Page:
Vitamin A's average toxic dose (which should not be confused with the tolerable upper limit) is 120,000 IU (international units) per day, but liver damage has occurred at doses of 15,000 IU per day (toxicity is exacerbated by poor overall diet and alcohol consumption).
Vitamin E toxicity
Vitamin E's upper recommended limit is 1,000mg (1,500 IU) per day for adults. While not as dangerous as A or D, at toxic levels the primary concern is that an overdose can prevent blood from clotting. Other symptoms may include blotchy skin, decreased production of thyroid hormones and increased triglycerides.
Vitamin D and toxicity
The actual limits of toxicity of vitamin D (and resulting symptoms) are still somewhat in dispute among experts, but the IOM has set the toxicity threshold at either 300,000 IU in a 24-hour period, or over 10,000 IU per day for three or more consecutive months. Unfortunately, the symptoms are vague and overlap with many other common maladies, such as nausea, reduced appetite, excessive thirst or urination, gastrointestinal pain or disorders, fatigue, muscle weakness, and confusion. A simple test can determine if vitamin D is the culprit by checking your blood calcium levels — if they're too high, you'll have to cut down your intake for several months and possibly take a prescribed corticosteroid.
Children and pregnancy
Toxicity can occur in children beginning at 1,500 IU/kg of body weight. Potential symptoms are many and varied. The most serious are hair loss, muscle weakness, weakened bones (leading to risk of fractures), weight loss, and anemia. Vitamin A toxicity can also damage the fetus during pregnancy.
Here's a brief overview of the richest natural food sources of each vitamin:
Vitamin A: sweet potato, carrots, kale, squash, romaine lettuce
Vitamin B1: trout, pork, macadamia nuts, sunflower seeds, whole wheat bread
Vitamin B2: almonds, red meat, mackerel, eggs, pork
Vitamin B3: yellowfin tuna, chicken breast, turkey, pork, liver, peanuts
Vitamin B5: shiitake mushrooms, trout, avocados, eggs, pork
Vitamin B6: sunflower seeds, pistachios, tuna, turkey, chicken
Vitamin B7: yeast, liver, kidney, egg yolk, soybeans
Vitamin B9: black eyed peas, lentils, spinach, asparagus, romaine lettuce
Vitamin B12: clams, beef liver, mackerel, crab, silken tofu, bran
BP: shrimp, eggs, scallops, chicken, turkey, collard greens
Vitamin C: chili peppers, guava, bell peppers, leafy greens, broccoli
Vitamin D: salmon, sardines, tuna, milk, eggs, shiitake mushrooms
Vitamin E: sIlken tofu, spinach, almonds, sunflower seeds, avocados
Vitamin K: leafy greens, scallions, Brussels sprouts, broccoli, chili powder
Most foods contain at least one of the essential vitamins in some amount. Many processed foods are also fortified with synthetic vitamins as a way to be more attractive to consumers.
A well-balanced diet is the best way to meet all of your vitamin needs, but supplementation can help when that isn't possible, or when your nutrient needs exceed normal standards due to high-level training.
Because vitamins are defined by the FDA as dietary supplements, the agency's monitoring responsibility is limited to removing illegal substances from the market rather than verifying quality or content. Independent reviews that are accompanied by testing from unbiased labs are generally your most reliable source of information on supplement standards and safety.WarningsVitamins and supplements are drawn from varying sources, and potency and quality may vary. While the science is not entirely conclusive on the subject, synthetic vitamins sometimes haven't fared as well in studies as those from natural sources, in terms of uptake and absorption.[22, 23]Beverages like Vitaminwater are particularly worrisome sources of vitamins. In addition to entirely synthetic vitamin content, the beverages tend to be packed with large amounts of refined sugar and empty carbohydrates that can be detrimental to health.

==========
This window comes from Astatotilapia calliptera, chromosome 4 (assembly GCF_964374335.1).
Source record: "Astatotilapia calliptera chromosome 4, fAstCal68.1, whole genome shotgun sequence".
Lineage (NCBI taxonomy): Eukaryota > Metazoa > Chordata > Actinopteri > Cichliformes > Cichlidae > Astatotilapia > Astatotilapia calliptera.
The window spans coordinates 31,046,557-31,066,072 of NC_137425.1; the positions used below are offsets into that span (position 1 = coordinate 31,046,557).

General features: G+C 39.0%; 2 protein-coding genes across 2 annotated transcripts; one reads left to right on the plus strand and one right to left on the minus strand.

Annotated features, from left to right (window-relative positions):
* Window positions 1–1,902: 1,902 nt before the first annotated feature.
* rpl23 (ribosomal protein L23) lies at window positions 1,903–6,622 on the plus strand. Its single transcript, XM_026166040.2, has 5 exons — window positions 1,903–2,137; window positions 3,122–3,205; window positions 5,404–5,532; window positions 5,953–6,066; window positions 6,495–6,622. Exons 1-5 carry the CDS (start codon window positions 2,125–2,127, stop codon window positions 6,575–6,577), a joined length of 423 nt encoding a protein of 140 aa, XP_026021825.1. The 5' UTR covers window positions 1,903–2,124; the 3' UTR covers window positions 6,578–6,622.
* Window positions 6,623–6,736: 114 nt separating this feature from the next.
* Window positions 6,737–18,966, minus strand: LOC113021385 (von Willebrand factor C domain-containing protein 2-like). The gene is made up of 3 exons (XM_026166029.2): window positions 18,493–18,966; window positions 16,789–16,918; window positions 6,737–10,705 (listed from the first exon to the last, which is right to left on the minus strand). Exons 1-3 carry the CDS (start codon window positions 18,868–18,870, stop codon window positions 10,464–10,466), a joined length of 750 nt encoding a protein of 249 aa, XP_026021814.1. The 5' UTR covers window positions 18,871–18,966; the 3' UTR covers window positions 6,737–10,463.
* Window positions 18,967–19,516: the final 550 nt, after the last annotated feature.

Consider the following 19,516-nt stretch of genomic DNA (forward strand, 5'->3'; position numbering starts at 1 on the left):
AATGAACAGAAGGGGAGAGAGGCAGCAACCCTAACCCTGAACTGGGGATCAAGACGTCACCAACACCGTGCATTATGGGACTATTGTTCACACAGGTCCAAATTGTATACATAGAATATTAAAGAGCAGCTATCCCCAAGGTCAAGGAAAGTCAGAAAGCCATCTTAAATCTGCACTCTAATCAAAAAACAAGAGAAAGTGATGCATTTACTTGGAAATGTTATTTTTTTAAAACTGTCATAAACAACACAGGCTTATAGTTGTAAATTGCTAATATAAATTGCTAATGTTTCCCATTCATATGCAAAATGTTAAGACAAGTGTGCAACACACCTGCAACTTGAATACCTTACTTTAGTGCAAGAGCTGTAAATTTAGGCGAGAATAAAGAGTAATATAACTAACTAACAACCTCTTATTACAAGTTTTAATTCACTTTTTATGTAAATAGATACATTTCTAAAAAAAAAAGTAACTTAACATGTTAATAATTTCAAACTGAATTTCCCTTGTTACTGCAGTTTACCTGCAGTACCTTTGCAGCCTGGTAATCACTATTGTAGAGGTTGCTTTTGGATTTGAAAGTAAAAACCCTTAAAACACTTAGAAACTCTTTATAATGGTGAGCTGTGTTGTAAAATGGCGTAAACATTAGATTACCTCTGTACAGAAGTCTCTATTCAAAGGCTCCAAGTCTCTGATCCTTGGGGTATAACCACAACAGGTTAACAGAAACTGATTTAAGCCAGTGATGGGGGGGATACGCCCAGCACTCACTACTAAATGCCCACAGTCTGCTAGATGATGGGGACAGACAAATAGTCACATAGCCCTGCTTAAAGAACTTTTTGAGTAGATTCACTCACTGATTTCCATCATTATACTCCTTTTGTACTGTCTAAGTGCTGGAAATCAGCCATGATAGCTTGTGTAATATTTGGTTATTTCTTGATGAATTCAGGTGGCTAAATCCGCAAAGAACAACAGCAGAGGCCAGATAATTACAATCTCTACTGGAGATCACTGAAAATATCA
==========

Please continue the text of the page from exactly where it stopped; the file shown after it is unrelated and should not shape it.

Where to buy
You can compare the various vitamin supplements on the market here at PricePlow. In addition to our reviews, ingredient lists, and videos, our comparison shopping engine and price-drop notifications can help you to save 30% to 50% off of retail prices.
- Tanumihardjo, S.A.; The American Journal of Clinical Nutrition; Vitamin A: biomarkers of nutrition for development;" 2011
- American Cancer Society; Vitamin B Complex;" January 2013
- PubChem; "Riboflavin;" 2013
- PubChem; "Niacin;" 2013
- PubChem; "Pantothenic Acid;" 2013
- PubChem; "Pyridoxine;" 2013
- PubChem; "Biotin;" 2013
- PubChem; "Folic Acid;" 2013
- PubChem; "Vitamin B12;" 2013
- PubChem; "Choline;" 2013
- PubChem; "Ascorbic Acid;" 2013
- PubChem; "Vitamin D; 2013
- PubChem; "Vitamin E;" 2013
- PubChem; ">Vitamin K;" 2013
- Lichtenstein, AH, et. al; Journal of the American Medical Association; "Essential Nutrients: Food or Supplements. Where should the emphasis be?;" July 2005
- Leonard, SW, et. al; The American Journal of Clinical Nutrition; "Vitamin E bioavailability from fortified breakfast cereal is greater than that from encapsulated supplements;" January 2004
- Rasmussen, SE, et. al; European Journal of Nutrition; "A safe strategy for addition of vitamins and minerals to foods;" 2005
- National Institutes of Health; "Vitamin A Fact Sheet for Health Professionals;" June 2013
- National Institutes of Health; "Vitamin E Fact Sheet for Consumers;" October 2011
- National Institutes of Health; "Vitamin D Fact Sheet for Health Professionals;" June 2011
- Food and Drug Administration; "Dietary Supplements Q&A;" 2013
- Burton, GW, et. al; The American Journal of Clinical Nutrition; "Human plasma and tissue alpha-tocopherol concentrations in response to supplementation with deuterated natural and synthetic vitamin E;" April 1998
- Annals of Internal Medicine; "Daily multivitamin supplements did not reduce risk for major CV events over > 10 years in men;" February 2013